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The second step, before you Recycle, is Reuse Reuse, the second arrow in conservation’s triangle logo Reduce – Reuse – Recycle, means to give our “stuff” a second (third, fourth…) life.
(In contrast, Recycle as used in the logo means to break down discarded items into component raw materials from which new items can be manufactured.)
“Reuse” can be conventional reuse (using an item multiple times for the same purpose) or new-life reuse (using the item as-is for a new function). Your punctured automobile tire can be repaired and put back on your car, or you may choose to economize in the first place by buying “new” retread tires (both, conventional reuse). Or you can hang an intact but discarded automobile tire from your tree to make a swing (new-life reuse). Shredded tires (rubber road kill) can be further shredded to provide playground ground cover.
We know that the “primitive” civilization which preceded ours here on these islands adapted sea shells for use as tools – no Marina Hardware in those days! Today in “underdeveloped” economies, the useful life of hard-to-obtain manufactured products is extended in ingenious ways. (Look to Cuba and the extended life of 1950s cars.)
In our “developed” economy, a positive result of the current economic downtown is growing attention to reuse. On an individual and family level, the challenge is to buy only what we need and to avoid, when we can, one-time-only packaging. Back to Marina Hardware: we have the option there of choosing only the number of nails we need from the hardware store drawer, rather than picking up a little molded plastic (unreusable) container of someone else’s count and selection of nails. It’s not easy. Over the decades, manufacturers have found economies of scale and met consumer (our!) demand by devising ever more efficient ways to package and ship products. Milk is packed and transported more safely and easily in straight-sided waxed cardboard containers than in the reusable glass milk bottles of yesteryear. Then, by producing single-serving waxed cardboard juice cartons, manufacturers helped us simplify late-night/early-morning lunch box preparation. Here’s an alternative (cost-cutting, too): Buy your drinks and snacks in bulk, and stock up on a few leak-proof, one-serving, reuseable containers. (Wash, rinse, and dry well between uses.)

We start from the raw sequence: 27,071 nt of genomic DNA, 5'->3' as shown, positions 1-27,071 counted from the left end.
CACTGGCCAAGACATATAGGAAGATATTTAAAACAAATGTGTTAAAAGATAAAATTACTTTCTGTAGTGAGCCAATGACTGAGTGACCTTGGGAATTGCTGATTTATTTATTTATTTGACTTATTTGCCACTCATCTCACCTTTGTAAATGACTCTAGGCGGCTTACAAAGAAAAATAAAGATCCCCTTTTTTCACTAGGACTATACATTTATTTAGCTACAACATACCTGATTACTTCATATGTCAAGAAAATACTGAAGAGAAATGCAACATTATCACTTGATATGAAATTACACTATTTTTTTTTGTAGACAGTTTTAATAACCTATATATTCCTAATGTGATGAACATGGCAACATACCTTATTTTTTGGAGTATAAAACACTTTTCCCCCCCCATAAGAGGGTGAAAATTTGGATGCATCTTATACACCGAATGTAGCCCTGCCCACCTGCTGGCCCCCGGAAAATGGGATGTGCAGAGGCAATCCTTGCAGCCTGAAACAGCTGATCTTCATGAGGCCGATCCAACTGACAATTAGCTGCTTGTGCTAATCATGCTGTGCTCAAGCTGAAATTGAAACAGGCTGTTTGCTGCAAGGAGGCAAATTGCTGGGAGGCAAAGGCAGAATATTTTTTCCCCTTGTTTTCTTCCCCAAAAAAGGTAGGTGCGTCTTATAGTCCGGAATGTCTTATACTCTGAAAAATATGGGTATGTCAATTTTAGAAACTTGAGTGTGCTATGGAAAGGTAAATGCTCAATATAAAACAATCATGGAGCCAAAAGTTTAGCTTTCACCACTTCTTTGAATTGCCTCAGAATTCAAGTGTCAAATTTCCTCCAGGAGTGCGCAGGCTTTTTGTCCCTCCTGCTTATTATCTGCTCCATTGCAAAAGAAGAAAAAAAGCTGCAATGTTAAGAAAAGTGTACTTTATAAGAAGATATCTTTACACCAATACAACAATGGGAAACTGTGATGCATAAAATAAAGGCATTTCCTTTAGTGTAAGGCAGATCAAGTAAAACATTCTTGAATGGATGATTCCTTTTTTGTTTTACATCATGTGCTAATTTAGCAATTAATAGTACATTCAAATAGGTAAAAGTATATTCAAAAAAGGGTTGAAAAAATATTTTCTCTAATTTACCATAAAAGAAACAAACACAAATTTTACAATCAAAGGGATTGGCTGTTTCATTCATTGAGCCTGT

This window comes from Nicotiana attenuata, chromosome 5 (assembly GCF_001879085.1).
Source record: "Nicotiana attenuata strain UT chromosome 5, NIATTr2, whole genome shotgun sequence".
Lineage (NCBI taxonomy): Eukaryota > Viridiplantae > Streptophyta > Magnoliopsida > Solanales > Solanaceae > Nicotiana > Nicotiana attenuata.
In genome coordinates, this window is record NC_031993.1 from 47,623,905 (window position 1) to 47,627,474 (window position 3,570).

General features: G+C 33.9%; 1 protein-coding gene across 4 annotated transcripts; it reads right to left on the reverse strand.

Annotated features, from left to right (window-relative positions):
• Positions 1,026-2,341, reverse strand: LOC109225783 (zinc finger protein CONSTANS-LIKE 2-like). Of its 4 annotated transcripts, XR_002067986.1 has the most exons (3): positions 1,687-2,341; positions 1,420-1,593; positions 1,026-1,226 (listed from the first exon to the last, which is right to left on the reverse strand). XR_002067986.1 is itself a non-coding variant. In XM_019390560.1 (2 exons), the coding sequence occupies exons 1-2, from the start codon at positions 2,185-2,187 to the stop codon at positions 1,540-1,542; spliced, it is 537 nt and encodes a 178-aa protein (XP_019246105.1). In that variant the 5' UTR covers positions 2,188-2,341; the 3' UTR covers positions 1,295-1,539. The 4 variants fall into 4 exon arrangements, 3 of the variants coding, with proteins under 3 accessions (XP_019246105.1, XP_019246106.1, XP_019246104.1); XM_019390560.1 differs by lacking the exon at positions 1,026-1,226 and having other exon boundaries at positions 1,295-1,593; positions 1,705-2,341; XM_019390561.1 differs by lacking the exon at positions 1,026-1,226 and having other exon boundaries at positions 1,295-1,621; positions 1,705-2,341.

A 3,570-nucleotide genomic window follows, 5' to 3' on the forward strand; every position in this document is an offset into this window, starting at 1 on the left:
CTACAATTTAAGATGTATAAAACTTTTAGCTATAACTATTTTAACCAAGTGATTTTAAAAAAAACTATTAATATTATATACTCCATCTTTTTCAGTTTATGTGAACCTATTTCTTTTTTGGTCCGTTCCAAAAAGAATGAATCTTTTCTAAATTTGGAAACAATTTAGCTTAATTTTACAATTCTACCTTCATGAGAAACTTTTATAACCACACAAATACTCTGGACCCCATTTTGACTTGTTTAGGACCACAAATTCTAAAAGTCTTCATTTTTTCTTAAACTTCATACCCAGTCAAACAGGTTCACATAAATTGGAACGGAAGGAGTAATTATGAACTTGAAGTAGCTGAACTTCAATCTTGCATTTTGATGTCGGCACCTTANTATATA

Which raises the question: is it safe to refill and reuse plastic water bottles? While some sources continue to claim such reuse is a health hazard (about.com), others (Snopes.com and Wikipedia – and, whoops, www.plasticsinfo.org!) -- insist those stories are mere “urban legends.” Stay tuned!
Meanwhile, you can Google “reuse” for more tips. One good source is www.reycleworks.org/reuse_center.html.